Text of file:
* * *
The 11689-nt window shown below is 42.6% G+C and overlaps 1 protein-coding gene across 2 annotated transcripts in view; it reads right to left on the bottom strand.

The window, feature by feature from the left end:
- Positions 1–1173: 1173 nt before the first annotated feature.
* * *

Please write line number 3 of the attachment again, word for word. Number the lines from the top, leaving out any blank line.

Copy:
- Positions 1–1173: 1173 nt before the first annotated feature.